How do we treat spinal fractures?
Spinal fractions or luxations are often emergencies because of the risk of further damage to your pet’s spinal cord. If your pet suffered a fracture as the result of a serious injury, it’s also important for them to be assessed for other life-threatening conditions.
The good news is that there is a range of treatments available for spinal fractures, providing the animal is seen as soon as possible. Your specialist will be able to advise on the best course of action for your pet.
Conservative treatment: For pets with relatively stable vertebrae and minimal injury to their spinal cord, a spinal fracture may be treated conservatively without surgical intervention. This usually involves a neck or body brace, as well as strict cage rest and a course of steroids. Conservative treatment may also be recommended before surgery if the animal is in an unstable condition.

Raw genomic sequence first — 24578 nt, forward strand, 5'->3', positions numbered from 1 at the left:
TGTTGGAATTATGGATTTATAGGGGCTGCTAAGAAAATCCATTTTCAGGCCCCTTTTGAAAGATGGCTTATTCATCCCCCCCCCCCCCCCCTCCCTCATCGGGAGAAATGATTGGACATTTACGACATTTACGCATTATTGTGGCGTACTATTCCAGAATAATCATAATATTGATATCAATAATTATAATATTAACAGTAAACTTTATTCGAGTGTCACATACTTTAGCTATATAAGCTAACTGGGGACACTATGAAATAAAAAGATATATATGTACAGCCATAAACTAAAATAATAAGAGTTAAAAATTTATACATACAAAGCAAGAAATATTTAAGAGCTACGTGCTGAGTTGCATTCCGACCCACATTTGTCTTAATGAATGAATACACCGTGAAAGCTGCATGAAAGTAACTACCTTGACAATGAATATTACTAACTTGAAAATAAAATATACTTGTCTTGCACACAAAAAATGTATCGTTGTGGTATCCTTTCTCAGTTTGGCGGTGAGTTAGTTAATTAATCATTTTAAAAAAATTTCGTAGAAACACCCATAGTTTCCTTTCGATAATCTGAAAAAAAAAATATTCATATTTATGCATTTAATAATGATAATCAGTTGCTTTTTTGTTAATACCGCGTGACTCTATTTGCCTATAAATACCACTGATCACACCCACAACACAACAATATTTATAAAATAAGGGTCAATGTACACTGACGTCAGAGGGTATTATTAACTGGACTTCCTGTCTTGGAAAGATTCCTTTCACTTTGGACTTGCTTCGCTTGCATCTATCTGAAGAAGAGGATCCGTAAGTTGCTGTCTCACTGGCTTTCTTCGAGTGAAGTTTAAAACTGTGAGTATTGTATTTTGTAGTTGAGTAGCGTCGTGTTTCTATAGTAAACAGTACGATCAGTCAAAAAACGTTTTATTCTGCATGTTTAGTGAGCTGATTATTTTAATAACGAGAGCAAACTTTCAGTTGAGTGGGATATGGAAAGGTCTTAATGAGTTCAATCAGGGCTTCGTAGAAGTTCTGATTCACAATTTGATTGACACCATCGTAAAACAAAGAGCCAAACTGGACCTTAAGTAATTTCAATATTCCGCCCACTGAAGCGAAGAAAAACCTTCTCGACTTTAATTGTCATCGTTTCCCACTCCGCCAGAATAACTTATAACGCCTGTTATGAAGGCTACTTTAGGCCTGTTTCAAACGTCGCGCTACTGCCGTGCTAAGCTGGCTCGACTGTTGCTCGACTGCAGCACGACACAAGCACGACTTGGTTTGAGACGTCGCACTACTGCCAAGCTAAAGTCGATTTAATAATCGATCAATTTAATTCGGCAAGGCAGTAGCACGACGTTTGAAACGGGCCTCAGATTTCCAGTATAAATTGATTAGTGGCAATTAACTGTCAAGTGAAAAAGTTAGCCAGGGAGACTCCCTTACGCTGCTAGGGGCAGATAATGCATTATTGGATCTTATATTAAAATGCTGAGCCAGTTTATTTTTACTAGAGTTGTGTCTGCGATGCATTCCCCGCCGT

Surgery: If your pet has significant spinal cord injuries, is in severe pain or has an unstable spine, they may be treated surgically to realign their spine and stabilise the affected vertebrae. The procedure involves placing screws or pins in the bones on either side of the fracture before securing them with plates or bone cement. These may be used on their own or with external support from casts or braces.
The prognosis for animals with spinal fractures depends on how severe the injury to their spinal cord is, how they’re treated and how soon they receive medical help. If your pet can still feel pain in their limbs and tail, and they’re treated quickly, they should make a full recovery. Your pet’s recovery may take several weeks or months, depending on the severity of their injury, and they may require specialist rehabilitative care, such as physiotherapy or hydrotherapy.
Unfortunately, if your pet can no longer feel or react to pain, it’s extremely unlikely they will recover, and they may remain permanently paralysed.
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